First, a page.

I remember days in college when my roommates would get up, make coffee, and take showers to get ready for their 8 a.m. class and I would still be awake in my bedroom working on an advertising project from the night before, having never gone to sleep. They would think I was crazy, of course. And sure, it was partially due to the fact that I’m a terrible procrastinator. But the truth is, working all night is when I worked best.
And over time, not much has changed.
When my husband I moved to our new house a few years ago, I took a week off of work to work on the house before we moved in. Sometimes I’d paint until 2 or 3 in the morning.
I love the nighttime. When I’m working on something at night, I don’t feel like I’m sacrificing daylight when I’d love to be outside or family time when my son and husband are awake. I love the fact that at night, I don’t have a time limit looming overhead. I get a little caffeine, play some good background music, and get my work done without any pressure to be somewhere or to do something. In fact, most of my blogs are written at night after my husband and son are asleep—including this one right now!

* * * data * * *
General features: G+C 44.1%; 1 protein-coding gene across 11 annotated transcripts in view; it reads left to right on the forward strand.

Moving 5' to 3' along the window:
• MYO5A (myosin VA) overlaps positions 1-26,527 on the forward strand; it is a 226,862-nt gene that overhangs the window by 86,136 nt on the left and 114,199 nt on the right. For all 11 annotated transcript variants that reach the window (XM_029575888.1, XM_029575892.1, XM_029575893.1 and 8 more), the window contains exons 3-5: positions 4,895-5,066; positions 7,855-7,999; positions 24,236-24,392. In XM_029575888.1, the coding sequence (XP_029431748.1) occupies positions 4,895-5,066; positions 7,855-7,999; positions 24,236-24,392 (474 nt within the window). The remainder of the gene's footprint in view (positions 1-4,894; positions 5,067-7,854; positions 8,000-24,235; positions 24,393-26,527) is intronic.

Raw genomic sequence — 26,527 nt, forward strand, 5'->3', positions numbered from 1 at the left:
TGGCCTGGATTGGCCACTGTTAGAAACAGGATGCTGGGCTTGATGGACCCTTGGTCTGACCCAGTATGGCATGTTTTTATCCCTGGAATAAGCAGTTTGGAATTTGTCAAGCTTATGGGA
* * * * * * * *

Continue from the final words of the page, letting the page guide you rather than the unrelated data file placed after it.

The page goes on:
I don’t think the nighttime is the right time for everyone. I think it’s the right time for me to work on things.
And that is really the key to being successful. If you want to be your best, then you need to know what makes you your best.
So many people get caught up in the “right way” to accomplish something. There are countless articles on the benefits to waking up earlier to get things done, work out, or “be your best.” So people read that and think that that is the only way to be successful or reach your goals.
Have you met yourself? Maybe that’s right for you—but maybe not.
Here’s what I need: I need to be rested. I need a clean working area so I don’t get distracted. I need clear objectives of what I want to accomplish. I need to be alone. I need to have some caffeine and an open night.
So what do you need? What days or times of day are you your best? When are you the least distracted? When do you have the most creative energy? When do you want to work on something? What environment do you work best in? Do you like working with people or alone? What types of things help you stay accountable?
If you can identify the situations in which you are your best, then you can create your schedule to reflect that. Instead of comparing yourself to everyone else and how they do what they do or reading books telling you exactly how you should do what you do, instead ask yourself, What do I need to be my best?
Once you know what it is, you can actually start to do it.
Then you can quit setting your alarm for 4 a.m. and hitting snooze every 10 minutes until your normal wake-up time at 6, having never gotten your work done and annoyed your spouse in the process! (Not that I know anything about that.)